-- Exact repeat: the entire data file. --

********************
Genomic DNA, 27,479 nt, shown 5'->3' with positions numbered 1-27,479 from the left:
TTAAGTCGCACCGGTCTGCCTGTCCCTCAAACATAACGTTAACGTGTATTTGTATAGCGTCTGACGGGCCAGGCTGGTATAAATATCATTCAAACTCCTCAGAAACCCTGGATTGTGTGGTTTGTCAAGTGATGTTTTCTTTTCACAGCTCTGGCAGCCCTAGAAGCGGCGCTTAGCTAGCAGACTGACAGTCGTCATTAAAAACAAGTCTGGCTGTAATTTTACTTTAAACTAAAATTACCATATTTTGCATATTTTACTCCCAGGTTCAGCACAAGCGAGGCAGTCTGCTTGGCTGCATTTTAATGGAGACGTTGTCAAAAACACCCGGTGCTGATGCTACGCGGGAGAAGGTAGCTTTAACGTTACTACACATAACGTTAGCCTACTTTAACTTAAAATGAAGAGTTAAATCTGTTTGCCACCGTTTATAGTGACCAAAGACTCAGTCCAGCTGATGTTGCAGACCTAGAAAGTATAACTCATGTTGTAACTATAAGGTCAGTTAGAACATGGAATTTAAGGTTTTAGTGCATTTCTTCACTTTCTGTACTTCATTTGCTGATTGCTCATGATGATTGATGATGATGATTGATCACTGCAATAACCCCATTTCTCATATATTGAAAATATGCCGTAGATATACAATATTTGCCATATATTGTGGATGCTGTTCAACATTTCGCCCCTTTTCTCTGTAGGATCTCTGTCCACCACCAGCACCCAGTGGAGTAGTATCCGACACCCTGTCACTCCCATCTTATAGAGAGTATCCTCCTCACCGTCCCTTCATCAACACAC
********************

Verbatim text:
Genomic DNA, 27,479 nt, shown 5'->3' with positions numbered 1-27,479 from the left:
TTAAGTCGCACCGGTCTGCCTGTCCCTCAAACATAACGTTAACGTGTATTTGTATAGCGTCTGACGGGCCAGGCTGGTATAAATATCATTCAAACTCCTCAGAAACCCTGGATTGTGTGGTTTGTCAAGTGATGTTTTCTTTTCACAGCTCTGGCAGCCCTAGAAGCGGCGCTTAGCTAGCAGACTGACAGTCGTCATTAAAAACAAGTCTGGCTGTAATTTTACTTTAAACTAAAATTACCATATTTTGCATATTTTACTCCCAGGTTCAGCACAAGCGAGGCAGTCTGCTTGGCTGCATTTTAATGGAGACGTTGTCAAAAACACCCGGTGCTGATGCTACGCGGGAGAAGGTAGCTTTAACGTTACTACACATAACGTTAGCCTACTTTAACTTAAAATGAAGAGTTAAATCTGTTTGCCACCGTTTATAGTGACCAAAGACTCAGTCCAGCTGATGTTGCAGACCTAGAAAGTATAACTCATGTTGTAACTATAAGGTCAGTTAGAACATGGAATTTAAGGTTTTAGTGCATTTCTTCACTTTCTGTACTTCATTTGCTGATTGCTCATGATGATTGATGATGATGATTGATCACTGCAATAACCCCATTTCTCATATATTGAAAATATGCCGTAGATATACAATATTTGCCATATATTGTGGATGCTGTTCAACATTTCGCCCCTTTTCTCTGTAGGATCTCTGTCCACCACCAGCACCCAGTGGAGTAGTATCCGACACCCTGTCACTCCCATCTTATAGAGAGTATCCTCCTCACCGTCCCTTCATCAACACAC